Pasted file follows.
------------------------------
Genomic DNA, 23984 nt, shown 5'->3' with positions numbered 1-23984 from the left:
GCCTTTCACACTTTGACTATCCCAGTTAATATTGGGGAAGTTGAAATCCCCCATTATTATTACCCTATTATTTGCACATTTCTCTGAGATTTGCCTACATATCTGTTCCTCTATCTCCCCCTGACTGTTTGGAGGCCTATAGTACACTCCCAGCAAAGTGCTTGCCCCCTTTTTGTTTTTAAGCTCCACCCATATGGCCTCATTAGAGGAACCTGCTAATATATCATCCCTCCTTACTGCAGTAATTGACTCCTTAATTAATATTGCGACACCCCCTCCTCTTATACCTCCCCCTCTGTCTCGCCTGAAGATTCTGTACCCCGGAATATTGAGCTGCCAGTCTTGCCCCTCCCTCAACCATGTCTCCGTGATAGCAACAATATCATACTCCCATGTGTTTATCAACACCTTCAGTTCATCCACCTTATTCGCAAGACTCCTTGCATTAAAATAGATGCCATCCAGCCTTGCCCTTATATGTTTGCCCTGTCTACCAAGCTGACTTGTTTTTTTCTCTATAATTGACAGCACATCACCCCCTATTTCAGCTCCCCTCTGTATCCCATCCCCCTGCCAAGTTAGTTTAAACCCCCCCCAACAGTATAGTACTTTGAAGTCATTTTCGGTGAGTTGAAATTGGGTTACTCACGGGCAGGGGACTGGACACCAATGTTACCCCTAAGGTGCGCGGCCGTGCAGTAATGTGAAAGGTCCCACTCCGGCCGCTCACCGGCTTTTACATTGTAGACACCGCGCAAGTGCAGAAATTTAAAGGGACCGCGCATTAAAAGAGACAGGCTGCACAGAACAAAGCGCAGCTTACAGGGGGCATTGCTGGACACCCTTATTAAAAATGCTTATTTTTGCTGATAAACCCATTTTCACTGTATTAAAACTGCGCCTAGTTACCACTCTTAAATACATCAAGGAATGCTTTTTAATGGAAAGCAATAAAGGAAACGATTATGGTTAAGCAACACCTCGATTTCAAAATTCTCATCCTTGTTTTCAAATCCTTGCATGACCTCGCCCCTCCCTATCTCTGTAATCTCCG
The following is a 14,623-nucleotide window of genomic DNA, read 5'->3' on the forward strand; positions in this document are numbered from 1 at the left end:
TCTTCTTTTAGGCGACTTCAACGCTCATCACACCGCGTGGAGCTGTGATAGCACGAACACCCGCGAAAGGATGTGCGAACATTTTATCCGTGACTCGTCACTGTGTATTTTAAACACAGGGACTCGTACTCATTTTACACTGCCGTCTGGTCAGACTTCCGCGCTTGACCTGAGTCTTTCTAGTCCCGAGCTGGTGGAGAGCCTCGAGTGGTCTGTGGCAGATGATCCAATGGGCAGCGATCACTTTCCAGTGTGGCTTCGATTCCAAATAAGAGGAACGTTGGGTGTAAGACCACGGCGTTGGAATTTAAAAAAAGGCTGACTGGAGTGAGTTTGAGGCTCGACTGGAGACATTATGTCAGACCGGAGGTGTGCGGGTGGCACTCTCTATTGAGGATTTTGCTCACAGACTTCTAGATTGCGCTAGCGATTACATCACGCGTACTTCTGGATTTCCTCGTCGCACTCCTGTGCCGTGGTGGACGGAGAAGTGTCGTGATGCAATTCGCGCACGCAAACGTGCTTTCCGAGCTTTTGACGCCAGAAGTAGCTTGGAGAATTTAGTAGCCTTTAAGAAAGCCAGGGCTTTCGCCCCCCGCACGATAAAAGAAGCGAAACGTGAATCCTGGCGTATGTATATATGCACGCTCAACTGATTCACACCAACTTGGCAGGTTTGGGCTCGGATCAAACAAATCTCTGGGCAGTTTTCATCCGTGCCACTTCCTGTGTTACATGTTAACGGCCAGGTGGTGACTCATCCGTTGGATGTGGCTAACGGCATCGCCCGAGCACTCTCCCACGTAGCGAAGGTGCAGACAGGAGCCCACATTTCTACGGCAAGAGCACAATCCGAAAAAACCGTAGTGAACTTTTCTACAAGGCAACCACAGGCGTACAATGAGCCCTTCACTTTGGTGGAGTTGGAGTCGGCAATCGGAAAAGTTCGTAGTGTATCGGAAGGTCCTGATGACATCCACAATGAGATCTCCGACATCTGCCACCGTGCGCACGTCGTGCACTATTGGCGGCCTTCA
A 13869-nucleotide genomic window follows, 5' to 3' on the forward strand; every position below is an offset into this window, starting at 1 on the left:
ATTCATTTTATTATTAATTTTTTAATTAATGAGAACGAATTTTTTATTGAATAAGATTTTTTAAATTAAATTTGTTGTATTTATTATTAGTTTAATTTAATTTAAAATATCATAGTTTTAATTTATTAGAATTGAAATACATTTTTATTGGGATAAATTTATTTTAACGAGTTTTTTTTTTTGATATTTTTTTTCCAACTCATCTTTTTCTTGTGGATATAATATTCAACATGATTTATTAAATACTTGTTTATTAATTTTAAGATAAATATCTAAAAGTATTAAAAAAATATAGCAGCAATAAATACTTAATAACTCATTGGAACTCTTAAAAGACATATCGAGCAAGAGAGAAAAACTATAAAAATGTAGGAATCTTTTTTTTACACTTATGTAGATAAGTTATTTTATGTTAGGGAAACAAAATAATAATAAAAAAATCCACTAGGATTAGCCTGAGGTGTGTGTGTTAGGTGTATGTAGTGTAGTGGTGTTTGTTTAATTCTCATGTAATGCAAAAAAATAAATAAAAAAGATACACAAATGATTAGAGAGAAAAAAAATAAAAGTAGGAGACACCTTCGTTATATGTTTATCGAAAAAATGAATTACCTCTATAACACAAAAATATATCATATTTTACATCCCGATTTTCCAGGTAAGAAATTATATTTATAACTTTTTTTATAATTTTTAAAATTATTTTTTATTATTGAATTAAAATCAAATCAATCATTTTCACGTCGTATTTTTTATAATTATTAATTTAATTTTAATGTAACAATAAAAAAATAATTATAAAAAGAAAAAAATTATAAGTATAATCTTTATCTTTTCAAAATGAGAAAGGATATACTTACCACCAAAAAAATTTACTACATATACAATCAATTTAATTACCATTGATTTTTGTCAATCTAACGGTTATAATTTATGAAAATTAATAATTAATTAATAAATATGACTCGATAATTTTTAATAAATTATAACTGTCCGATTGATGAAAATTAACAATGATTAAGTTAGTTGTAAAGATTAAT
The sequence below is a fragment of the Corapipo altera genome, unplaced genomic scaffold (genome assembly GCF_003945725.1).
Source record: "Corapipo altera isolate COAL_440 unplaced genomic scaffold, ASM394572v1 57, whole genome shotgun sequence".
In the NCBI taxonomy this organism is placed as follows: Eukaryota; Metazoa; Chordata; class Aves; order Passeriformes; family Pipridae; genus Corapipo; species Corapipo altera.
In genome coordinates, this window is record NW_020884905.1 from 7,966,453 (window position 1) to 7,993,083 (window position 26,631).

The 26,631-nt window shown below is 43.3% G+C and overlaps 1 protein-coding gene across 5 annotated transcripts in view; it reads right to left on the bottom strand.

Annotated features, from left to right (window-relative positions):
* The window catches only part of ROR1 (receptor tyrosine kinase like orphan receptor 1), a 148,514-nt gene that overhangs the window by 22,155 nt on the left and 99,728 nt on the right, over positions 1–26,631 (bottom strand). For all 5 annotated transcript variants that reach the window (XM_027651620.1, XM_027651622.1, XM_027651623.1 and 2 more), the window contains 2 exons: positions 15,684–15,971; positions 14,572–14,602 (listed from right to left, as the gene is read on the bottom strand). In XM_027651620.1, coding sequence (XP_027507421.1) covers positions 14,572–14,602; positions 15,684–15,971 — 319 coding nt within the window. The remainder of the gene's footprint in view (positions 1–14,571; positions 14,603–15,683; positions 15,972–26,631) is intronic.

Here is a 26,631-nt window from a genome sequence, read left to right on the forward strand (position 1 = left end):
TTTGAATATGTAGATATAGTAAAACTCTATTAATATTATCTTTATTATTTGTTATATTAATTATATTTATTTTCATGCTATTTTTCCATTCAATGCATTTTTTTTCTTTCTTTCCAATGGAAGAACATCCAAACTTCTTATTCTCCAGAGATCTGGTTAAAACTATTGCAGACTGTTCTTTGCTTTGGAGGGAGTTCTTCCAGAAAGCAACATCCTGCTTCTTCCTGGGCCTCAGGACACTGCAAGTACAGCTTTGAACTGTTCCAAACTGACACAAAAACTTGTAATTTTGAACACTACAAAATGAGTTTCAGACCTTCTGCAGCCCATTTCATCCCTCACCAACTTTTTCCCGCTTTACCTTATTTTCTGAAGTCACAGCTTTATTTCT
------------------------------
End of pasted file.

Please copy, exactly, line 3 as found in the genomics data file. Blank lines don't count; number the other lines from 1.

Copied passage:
The following is a 14,623-nucleotide window of genomic DNA, read 5'->3' on the forward strand; positions in this document are numbered from 1 at the left end: